The Rev. Calvin O. Butts, president of SUNY Old Westbury, Monday urged a Martin Luther King Day audience that included some of Suffolk's top politicians to carry on the slain civil rights leader's dream for a "rebirth" of the nation.
Among those in the crowd of more than 700 at the event in Hauppauge was John White, the Miller Place man whose 2-4-year sentence for the racially charged killing of a Selden teen was commuted last month by then-Gov. David A. Paterson. White, who was not acknowledged from the dais by any of the speakers, had attended the event in the past.
The 26th annual breakfast sponsored by the First Baptist Church of Riverhead featured a keynote speech by Butts, also senior pastor of Abyssinian Baptist Church in Harlem. The event drew numerous groups, along with Reps. Steve Israel (D-Dix Hills) and Tim Bishop (D-Southampton), Suffolk County Executive Steve Levy and Babylon Town Supervisor Steve Bellone, the presumed Democratic front-runner to take on Levy, a Republican, later this year.
Butts said to achieve the country's "rebirth" and continue King's dream of equality for all, everyone needs to work harder to improve communication and understanding between different races, expand political power of blacks, improve education and strengthen community development organizations.
"Those are grassroots things," Butts said. "In order for America to be reborn we have to continue to work on it, push. What we see is the baby coming. With the election of Obama, diverse audiences, these are the harbingers of the new day. But we have to push, and the push involves blood and pain, but we must do it."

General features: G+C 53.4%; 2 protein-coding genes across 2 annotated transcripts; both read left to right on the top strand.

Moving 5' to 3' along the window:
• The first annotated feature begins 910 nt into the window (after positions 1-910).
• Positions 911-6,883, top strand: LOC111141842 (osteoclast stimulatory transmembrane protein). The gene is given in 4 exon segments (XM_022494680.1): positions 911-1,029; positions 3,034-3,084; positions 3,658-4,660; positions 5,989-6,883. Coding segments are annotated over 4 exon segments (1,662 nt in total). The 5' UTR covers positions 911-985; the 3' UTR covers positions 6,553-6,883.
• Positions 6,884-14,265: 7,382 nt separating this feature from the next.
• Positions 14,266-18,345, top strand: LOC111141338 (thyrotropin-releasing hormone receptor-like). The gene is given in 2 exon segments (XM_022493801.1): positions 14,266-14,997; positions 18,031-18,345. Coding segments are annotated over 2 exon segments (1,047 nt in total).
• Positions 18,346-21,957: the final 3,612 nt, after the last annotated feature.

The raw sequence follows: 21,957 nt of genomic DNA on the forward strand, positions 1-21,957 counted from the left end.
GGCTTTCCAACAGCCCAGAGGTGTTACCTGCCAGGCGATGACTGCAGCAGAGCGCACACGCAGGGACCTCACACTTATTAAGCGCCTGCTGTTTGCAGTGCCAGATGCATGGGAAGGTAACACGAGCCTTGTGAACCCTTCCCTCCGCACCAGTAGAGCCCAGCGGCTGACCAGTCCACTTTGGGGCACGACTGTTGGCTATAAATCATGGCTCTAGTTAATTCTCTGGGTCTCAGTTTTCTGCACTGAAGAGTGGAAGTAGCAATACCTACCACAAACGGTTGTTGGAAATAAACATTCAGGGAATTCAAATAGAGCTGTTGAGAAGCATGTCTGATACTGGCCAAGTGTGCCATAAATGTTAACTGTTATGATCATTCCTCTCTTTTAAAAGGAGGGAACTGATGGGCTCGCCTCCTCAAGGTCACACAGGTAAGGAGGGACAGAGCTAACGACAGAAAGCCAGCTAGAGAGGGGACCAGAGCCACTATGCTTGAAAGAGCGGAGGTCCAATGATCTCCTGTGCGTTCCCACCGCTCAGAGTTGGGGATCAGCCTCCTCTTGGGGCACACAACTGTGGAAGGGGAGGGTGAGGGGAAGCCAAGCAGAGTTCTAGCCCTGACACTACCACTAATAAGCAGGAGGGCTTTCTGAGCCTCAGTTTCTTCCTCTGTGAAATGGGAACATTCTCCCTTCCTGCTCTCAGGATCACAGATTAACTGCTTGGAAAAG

William Hutley, a retired beer delivery driver from Amityville who was in the audience, said he would keep pushing. "We've made gains but we need to keep striving," he said. "It's always good to hear reminders."
Israel also echoed the call for unity. "It comes without fearing each other, it comes without separating each other between blue versus red, rich against poor. It comes without calling each other traitor, socialist and liar," he said.
White was among those who gave high marks to Butts' speech in particular. "What's real is real," White said. "America has not learned to face the situation of discrimination in this country, they have not learned to deal with it."
Before the event, White milled about in the lower level of the Hyatt Regency Wind Watch Hotel and greeted well-wishers. White, who is black, shot Daniel Cicciaro Jr., 17, who is white, in a confrontation outside White's house on Aug. 9, 2006.
"I want to try to thank people who supported me," said White, who was joined by his wife, Sonia, and son, Aaron. "I haven't seen some people for a while."
One of those well-wishers, Nathan McCain of Jamaica, Queens, said he was glad to see White was out and getting on with his life. "Everyone should leave him alone and let him live his life," McCain said.